Mountain Lifer: Mitch Sulkers, Bringing Outdoor Education to the Coast Mountains for Over Two Decades

“I’m an outside kind of person,” says Mitch Sulkers, a veteran schoolteacher at Whistler Secondary and creator of its highly regarded Outdoor Recreational Leadership program that brings students up into the Coast Mountains backcountry or out kayaking on the Pacific Ocean.

 

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By Feet Banks   ::    Photos by Michael Overbeck

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“Most of us can learn in different ways, but outside is where we are meant to be,” Mitch says. To be able to stick your fingers, toes and hands into it…nothing facilitates learning like being involved and active.”

Mitch’s parents, both teachers, took him camping when he was less than a month old. By the age of 15, he was teaching younger kids how to canoe and camp. He’s lived in Whistler since 1975, but in 1981, while trekking through Nepal for a year, Mitch solidified his decision to teach by helping local Nepalese kids learn English. “It was a lot of fun, most of the time we were teaching outside.”

By 1983, Mitch was back home and teaching locally — Pemberton high school students enrolled in the ski racing programs only had two days of class during the winter months and “Mr. Sulkers” was in charge of ensuring they used them wisely. When the Whistler secondary school opened in 1996, he relocated and began creating the sort of outdoor education program he’d always dreamed of.

 

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“It’s a project-based model,” Mitch explains. “We identify the skills students need to develop, and then in an ascending order of complexity, we have them work in the situation to see if they can succeed and achieve the goals they’ve set. The idea is to change behaviour and attitude in order to open up possibilities.”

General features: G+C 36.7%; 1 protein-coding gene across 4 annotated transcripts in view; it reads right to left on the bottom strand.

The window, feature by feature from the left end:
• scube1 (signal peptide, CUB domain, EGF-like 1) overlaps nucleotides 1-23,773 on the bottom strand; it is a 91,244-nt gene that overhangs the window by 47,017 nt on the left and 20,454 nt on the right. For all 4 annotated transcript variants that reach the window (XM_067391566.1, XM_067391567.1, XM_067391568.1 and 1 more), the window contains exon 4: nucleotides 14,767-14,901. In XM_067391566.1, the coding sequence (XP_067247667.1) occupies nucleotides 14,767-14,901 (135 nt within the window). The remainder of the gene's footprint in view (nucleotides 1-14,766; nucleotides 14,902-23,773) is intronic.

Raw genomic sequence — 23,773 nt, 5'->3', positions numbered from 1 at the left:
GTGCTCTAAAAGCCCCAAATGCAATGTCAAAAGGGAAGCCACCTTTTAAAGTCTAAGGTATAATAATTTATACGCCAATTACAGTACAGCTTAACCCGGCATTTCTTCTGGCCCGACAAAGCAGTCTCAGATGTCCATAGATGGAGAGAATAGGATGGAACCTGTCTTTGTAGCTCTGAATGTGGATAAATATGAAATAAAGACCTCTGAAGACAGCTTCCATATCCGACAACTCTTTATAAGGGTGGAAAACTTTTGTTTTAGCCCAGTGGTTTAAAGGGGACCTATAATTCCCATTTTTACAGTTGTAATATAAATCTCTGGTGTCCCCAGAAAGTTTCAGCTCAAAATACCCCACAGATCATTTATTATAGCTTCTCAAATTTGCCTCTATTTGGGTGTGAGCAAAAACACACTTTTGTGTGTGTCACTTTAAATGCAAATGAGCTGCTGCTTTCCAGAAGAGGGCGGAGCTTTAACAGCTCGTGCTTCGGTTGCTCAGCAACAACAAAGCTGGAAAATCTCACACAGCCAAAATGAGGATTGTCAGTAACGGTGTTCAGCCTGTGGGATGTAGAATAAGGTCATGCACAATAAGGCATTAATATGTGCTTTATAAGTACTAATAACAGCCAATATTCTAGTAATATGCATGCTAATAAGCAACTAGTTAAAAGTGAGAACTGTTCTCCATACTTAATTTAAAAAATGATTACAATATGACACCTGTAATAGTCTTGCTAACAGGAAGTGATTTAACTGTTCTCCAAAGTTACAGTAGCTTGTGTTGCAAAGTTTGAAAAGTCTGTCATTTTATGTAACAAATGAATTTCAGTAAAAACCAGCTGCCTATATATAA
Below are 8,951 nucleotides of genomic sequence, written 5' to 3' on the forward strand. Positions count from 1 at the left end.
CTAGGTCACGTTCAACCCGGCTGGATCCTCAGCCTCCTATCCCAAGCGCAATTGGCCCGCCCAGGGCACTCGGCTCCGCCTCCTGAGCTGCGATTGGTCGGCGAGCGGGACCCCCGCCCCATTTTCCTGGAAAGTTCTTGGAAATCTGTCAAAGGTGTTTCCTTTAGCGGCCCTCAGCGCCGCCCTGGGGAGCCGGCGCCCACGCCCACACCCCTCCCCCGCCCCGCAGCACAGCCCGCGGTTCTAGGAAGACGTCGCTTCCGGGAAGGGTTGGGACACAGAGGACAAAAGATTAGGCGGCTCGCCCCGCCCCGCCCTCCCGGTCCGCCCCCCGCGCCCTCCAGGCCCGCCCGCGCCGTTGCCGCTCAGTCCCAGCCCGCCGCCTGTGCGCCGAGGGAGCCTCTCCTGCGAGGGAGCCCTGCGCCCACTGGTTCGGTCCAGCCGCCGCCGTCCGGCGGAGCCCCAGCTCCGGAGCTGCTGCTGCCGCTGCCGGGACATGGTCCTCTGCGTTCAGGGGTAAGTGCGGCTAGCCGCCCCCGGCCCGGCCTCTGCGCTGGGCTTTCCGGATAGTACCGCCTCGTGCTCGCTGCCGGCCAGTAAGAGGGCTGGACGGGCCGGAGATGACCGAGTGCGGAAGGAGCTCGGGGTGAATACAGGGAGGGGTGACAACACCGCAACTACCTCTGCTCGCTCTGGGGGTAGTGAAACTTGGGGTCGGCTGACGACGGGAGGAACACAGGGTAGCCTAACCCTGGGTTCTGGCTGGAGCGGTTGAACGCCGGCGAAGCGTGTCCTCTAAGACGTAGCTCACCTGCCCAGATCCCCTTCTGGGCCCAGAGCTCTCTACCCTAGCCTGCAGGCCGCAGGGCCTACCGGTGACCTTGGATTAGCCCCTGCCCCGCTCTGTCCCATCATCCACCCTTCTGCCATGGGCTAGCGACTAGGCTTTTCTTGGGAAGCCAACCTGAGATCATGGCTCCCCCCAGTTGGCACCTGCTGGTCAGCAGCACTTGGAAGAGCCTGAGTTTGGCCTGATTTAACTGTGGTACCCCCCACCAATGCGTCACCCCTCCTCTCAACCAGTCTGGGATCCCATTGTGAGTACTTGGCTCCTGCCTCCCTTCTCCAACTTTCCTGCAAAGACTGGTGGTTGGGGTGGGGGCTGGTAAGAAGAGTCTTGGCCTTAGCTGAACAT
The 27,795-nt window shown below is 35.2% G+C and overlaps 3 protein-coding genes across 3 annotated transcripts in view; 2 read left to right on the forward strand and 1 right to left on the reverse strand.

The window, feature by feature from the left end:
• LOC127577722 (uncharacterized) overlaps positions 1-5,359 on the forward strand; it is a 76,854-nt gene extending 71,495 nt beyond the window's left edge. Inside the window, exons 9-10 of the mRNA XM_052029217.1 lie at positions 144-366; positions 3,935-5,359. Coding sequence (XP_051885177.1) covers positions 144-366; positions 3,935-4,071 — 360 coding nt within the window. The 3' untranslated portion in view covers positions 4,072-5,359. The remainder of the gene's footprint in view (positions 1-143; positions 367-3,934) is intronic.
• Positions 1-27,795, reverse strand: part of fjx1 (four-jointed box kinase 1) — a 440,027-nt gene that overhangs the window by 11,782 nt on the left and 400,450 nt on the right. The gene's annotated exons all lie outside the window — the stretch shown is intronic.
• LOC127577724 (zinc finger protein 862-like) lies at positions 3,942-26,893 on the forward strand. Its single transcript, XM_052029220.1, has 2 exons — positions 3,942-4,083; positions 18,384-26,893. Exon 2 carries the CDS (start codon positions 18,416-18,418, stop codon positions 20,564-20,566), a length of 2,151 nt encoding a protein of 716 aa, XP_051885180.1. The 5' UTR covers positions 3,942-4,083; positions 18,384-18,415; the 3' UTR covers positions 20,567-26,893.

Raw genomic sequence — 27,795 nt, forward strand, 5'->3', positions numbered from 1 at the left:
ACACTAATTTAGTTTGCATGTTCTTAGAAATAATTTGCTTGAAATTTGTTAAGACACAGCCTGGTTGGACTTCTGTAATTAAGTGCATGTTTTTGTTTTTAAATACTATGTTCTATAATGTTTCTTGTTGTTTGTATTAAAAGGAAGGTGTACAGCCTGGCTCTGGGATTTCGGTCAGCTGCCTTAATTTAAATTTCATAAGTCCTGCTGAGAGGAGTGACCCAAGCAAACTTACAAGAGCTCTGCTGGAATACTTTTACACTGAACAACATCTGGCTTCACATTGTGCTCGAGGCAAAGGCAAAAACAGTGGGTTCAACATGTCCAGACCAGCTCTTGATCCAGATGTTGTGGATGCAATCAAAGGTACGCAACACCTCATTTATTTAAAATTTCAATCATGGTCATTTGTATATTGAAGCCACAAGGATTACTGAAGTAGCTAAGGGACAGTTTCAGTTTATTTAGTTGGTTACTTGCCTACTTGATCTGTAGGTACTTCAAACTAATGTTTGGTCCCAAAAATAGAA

And it’s achieved through solid, hands-on training in the mountains. “Ski touring, splitboarding, hiking, how to build a shelter, a menu plan, how to assess snow conditions and weather,” Mitch says. “The goal is to get the kids to understand that if they want to do something, they can work through the process to make it happen, but also to learn from what does happen, because things don’t always go as planned.”

“Mr. Sulkers is like Chuck Norris. He’d wake up at 5 a.m. and go scout a three hour hike then come back and do it again with all of us in tow. He’d take us to live in a backcountry hut for two days of touring and learning avy skills but then he’d always make sure I got my academic courses done, too.” —Outdoor Recreation student Simon d’Artois, now a member of the Canadian National Freestyle Ski Team for Halfpipe.

Last winter saw 32 students enrolled; the largest number ever. Applicants need two staff recommendations to be considered, and then must write an essay that outlines how they feel they can contribute to the program. “It’s not about academics,” Mitch explains. “The goal is to get a mix together where everyone will benefit. We take kids from all areas of interest, including special needs, and the goal is to give them the measured confidence to apply a consistent framework of risk assessment—to set and achieve mutual goals and realize how important it is to work with other people.”